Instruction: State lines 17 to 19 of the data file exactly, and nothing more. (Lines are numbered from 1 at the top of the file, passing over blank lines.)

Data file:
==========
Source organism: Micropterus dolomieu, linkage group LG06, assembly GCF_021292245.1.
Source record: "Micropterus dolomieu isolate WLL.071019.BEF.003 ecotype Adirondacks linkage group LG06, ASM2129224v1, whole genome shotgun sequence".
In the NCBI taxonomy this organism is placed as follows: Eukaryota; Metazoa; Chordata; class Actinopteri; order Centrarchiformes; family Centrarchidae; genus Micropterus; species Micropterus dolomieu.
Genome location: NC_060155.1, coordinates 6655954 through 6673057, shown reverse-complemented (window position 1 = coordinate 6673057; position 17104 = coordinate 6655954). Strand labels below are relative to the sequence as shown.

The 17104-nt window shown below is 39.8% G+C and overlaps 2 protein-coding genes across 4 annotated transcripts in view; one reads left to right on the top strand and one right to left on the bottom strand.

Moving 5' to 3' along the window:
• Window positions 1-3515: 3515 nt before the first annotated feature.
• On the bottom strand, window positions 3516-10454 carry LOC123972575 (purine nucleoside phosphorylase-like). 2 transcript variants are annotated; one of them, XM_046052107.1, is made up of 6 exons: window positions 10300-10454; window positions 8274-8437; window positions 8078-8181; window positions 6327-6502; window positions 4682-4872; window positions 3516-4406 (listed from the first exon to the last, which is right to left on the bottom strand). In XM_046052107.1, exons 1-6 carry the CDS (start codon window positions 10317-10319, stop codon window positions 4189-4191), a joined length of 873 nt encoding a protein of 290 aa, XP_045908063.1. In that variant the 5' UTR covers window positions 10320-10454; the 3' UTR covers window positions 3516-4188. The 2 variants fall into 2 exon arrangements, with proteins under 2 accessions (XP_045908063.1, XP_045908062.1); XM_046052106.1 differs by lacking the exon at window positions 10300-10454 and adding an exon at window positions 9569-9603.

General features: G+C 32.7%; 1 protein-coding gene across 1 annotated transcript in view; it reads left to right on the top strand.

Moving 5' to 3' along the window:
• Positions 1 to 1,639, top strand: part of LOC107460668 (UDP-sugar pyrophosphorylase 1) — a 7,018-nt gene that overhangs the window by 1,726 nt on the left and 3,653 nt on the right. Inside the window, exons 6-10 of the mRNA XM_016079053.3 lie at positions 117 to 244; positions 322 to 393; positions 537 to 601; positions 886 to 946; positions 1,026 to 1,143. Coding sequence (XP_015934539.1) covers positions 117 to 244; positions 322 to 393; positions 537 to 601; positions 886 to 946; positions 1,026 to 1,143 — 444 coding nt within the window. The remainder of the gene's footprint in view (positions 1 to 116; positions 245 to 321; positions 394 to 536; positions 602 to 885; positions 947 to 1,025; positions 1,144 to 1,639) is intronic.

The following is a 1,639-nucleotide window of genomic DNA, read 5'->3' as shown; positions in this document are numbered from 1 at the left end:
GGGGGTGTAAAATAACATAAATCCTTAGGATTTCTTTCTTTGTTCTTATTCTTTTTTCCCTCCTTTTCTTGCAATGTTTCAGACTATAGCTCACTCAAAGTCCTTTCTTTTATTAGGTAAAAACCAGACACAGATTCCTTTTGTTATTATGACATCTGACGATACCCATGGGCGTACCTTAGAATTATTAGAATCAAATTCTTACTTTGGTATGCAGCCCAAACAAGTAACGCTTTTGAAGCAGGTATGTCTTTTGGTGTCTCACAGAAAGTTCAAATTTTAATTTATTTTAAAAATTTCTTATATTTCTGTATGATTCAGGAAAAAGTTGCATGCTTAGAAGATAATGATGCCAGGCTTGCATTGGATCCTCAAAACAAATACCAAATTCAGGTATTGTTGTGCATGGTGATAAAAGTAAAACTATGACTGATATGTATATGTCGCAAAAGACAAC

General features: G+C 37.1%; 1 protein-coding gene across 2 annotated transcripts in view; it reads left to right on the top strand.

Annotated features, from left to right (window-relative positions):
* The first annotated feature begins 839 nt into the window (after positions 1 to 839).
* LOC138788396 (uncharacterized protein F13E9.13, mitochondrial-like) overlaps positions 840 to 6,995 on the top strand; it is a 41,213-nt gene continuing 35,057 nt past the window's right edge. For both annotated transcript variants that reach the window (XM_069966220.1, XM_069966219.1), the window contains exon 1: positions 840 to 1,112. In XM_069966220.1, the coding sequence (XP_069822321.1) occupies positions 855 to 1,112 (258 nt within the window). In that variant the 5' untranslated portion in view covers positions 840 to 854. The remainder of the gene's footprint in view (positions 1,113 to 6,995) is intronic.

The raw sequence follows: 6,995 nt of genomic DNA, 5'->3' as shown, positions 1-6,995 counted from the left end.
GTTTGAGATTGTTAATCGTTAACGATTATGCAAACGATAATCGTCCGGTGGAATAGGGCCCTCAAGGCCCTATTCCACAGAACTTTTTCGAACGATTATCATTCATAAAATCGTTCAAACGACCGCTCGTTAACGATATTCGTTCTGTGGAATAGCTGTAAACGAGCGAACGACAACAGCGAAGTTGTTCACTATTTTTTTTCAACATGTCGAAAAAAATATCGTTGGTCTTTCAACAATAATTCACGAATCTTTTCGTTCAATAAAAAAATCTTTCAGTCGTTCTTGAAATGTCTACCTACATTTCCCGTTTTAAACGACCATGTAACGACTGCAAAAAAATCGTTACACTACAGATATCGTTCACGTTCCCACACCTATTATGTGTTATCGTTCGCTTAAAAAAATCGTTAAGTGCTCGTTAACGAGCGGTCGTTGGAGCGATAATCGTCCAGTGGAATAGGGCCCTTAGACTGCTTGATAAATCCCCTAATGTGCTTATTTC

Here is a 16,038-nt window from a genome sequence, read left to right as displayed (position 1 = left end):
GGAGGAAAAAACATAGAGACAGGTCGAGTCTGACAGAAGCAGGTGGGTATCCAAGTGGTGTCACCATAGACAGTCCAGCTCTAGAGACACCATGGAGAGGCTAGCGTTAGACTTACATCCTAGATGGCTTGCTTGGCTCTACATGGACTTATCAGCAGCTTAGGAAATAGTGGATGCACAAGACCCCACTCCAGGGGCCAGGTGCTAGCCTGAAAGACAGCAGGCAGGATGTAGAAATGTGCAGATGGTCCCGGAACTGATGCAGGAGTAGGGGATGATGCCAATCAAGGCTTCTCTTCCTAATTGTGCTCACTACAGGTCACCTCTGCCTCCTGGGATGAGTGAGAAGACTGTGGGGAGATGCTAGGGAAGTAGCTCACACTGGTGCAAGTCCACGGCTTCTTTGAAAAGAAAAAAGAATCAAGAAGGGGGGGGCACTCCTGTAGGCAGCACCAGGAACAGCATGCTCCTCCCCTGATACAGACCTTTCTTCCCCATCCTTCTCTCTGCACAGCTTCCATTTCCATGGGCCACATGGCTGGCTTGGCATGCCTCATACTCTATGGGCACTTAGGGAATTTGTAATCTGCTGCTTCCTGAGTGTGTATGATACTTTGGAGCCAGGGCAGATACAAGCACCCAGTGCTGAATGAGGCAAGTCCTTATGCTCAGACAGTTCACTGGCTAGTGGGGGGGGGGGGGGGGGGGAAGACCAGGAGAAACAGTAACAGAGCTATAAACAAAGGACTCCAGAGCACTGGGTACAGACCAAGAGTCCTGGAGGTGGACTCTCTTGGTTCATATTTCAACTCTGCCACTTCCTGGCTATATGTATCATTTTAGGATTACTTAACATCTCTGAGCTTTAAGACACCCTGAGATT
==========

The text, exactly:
* LOC138788396 (uncharacterized protein F13E9.13, mitochondrial-like) overlaps positions 840 to 6,995 on the top strand; it is a 41,213-nt gene continuing 35,057 nt past the window's right edge. For both annotated transcript variants that reach the window (XM_069966220.1, XM_069966219.1), the window contains exon 1: positions 840 to 1,112. In XM_069966220.1, the coding sequence (XP_069822321.1) occupies positions 855 to 1,112 (258 nt within the window). In that variant the 5' untranslated portion in view covers positions 840 to 854. The remainder of the gene's footprint in view (positions 1,113 to 6,995) is intronic.

The raw sequence follows: 6,995 nt of genomic DNA, 5'->3' as shown, positions 1-6,995 counted from the left end.
GTTTGAGATTGTTAATCGTTAACGATTATGCAAACGATAATCGTCCGGTGGAATAGGGCCCTCAAGGCCCTATTCCACAGAACTTTTTCGAACGATTATCATTCATAAAATCGTTCAAACGACCGCTCGTTAACGATATTCGTTCTGTGGAATAGCTGTAAACGAGCGAACGACAACAGCGAAGTTGTTCACTATTTTTTTTCAACATGTCGAAAAAAATATCGTTGGTCTTTCAACAATAATTCACGAATCTTTTCGTTCAATAAAAAAATCTTTCAGTCGTTCTTGAAATGTCTACCTACATTTCCCGTTTTAAACGACCATGTAACGACTGCAAAAAAATCGTTACACTACAGATATCGTTCACGTTCCCACACCTATTATGTGTTATCGTTCGCTTAAAAAAATCGTTAAGTGCTCGTTAACGAGCGGTCGTTGGAGCGATAATCGTCCAGTGGAATAGGGCCCTTAGACTGCTTGATAAATCCCCTAATGTGCTTATTTC